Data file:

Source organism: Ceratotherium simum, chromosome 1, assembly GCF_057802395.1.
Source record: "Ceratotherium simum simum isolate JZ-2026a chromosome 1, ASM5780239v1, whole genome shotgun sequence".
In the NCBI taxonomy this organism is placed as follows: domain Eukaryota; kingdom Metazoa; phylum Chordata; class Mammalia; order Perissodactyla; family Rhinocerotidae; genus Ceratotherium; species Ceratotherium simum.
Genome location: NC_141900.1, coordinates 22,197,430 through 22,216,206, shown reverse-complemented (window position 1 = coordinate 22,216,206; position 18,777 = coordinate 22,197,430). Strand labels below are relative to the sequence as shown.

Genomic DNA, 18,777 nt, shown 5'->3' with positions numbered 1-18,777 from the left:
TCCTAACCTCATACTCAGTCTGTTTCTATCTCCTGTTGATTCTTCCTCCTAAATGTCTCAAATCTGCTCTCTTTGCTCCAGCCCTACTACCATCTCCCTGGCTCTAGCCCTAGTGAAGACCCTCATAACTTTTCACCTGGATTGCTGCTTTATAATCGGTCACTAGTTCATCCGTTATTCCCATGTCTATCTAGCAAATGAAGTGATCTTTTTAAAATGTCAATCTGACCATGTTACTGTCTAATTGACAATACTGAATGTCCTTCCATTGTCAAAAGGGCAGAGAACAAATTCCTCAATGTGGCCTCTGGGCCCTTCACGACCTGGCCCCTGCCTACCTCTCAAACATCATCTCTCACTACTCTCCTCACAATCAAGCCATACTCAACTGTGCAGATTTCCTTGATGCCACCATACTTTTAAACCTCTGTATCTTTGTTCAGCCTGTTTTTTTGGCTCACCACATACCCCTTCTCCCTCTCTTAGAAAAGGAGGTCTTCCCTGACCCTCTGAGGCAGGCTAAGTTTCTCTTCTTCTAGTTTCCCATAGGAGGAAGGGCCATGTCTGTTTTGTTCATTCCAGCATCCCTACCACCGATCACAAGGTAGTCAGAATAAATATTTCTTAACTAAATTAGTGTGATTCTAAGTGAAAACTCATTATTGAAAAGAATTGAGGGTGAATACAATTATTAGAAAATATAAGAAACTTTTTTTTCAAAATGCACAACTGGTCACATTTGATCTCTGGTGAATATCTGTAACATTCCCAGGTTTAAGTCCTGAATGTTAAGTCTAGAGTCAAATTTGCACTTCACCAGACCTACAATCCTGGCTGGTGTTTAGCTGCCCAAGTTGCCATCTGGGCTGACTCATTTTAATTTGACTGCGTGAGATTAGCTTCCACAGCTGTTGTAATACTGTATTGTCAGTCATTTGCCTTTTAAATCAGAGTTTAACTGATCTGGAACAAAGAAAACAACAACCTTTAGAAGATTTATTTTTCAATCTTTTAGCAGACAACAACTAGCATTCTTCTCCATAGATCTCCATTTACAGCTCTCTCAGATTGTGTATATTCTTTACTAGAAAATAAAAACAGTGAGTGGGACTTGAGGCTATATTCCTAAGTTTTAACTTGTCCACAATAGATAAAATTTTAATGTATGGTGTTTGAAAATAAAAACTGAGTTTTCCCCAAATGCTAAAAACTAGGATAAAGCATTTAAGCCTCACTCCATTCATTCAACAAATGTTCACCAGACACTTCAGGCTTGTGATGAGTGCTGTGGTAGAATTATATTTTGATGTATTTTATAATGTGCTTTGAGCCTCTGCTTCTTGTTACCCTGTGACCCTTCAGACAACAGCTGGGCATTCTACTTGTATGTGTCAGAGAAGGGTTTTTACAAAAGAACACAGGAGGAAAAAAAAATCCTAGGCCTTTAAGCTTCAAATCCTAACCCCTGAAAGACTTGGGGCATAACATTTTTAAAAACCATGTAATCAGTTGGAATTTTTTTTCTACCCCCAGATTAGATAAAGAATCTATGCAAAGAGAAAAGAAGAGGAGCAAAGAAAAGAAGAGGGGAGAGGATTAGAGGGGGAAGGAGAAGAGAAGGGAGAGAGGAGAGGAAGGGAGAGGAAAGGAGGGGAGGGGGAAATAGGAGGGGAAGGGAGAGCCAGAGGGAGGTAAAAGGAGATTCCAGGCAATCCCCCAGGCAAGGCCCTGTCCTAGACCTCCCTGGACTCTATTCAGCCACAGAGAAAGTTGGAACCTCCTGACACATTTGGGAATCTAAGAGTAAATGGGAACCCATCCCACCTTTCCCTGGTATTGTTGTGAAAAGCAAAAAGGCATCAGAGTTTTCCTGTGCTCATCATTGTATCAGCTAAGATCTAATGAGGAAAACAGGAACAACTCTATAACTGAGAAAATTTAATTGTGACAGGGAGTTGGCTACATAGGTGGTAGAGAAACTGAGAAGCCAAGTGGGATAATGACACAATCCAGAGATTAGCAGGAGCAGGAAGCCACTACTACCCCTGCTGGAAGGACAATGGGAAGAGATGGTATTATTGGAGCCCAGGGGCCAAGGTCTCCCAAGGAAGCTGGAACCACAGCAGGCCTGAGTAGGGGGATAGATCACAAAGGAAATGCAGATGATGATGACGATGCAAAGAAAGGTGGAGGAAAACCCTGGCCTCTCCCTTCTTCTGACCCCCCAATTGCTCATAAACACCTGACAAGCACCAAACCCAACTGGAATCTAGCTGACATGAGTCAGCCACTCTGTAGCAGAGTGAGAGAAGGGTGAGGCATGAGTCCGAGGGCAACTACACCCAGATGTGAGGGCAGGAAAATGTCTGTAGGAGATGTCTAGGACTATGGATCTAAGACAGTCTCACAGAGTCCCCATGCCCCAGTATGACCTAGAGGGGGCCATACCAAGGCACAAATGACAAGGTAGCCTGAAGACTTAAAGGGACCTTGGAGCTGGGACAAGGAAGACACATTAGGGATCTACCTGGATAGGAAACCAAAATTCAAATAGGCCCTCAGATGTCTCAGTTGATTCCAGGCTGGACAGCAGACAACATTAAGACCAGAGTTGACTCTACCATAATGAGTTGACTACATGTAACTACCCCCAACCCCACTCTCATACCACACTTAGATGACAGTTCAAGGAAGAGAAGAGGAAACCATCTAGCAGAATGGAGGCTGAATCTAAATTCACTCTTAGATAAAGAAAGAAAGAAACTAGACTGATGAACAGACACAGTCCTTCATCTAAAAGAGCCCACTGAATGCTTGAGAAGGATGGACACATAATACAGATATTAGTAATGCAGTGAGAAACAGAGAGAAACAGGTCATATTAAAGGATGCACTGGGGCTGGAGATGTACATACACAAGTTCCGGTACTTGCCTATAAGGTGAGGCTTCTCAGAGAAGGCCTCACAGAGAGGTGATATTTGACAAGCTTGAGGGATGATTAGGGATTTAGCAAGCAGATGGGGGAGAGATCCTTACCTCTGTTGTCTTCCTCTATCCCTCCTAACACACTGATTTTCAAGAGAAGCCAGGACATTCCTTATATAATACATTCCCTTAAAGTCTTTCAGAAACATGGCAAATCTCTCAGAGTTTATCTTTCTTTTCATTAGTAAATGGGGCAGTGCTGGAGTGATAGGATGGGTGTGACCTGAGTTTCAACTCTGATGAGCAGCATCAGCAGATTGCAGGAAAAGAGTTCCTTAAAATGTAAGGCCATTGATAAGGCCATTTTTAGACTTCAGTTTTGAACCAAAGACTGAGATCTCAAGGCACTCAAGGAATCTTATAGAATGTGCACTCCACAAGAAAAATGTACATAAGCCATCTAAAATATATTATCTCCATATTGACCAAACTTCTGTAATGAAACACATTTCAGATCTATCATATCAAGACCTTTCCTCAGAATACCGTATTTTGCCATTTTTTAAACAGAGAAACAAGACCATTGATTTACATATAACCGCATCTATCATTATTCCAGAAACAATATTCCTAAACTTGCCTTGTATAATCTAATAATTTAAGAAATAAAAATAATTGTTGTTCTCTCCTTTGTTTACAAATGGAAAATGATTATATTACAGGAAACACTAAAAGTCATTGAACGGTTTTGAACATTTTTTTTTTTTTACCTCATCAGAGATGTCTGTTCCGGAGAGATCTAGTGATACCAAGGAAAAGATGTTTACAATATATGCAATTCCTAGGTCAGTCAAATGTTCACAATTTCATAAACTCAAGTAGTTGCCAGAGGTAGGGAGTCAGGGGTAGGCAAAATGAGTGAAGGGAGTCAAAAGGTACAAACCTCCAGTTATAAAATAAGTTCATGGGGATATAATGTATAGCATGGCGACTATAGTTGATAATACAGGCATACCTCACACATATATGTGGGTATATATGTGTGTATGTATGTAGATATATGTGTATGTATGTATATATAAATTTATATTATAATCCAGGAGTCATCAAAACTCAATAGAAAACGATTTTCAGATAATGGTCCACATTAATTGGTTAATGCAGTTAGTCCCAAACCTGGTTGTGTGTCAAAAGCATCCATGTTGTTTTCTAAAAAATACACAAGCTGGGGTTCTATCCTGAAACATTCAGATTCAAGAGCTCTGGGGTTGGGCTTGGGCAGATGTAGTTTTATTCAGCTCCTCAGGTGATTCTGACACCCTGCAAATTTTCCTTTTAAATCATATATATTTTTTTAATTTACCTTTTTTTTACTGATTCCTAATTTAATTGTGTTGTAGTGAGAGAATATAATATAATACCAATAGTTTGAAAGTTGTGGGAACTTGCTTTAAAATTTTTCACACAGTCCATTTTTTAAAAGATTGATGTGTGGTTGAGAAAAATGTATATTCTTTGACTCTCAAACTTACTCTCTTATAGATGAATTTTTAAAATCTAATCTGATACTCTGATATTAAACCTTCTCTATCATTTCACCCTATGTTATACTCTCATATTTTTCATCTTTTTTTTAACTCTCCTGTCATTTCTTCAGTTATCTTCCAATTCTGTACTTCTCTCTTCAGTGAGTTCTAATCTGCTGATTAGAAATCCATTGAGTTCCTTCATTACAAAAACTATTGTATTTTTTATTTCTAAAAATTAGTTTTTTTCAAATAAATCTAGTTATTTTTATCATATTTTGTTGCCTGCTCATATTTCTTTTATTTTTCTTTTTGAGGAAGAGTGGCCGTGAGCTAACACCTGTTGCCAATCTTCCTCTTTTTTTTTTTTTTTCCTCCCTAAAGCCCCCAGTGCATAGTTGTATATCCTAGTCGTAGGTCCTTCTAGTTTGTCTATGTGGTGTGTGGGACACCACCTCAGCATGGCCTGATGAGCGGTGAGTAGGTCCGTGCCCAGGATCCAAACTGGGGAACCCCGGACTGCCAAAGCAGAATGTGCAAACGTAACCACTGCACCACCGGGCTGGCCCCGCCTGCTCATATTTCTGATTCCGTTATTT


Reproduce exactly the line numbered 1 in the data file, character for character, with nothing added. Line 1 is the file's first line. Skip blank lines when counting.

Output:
Source organism: Ceratotherium simum, chromosome 1, assembly GCF_057802395.1.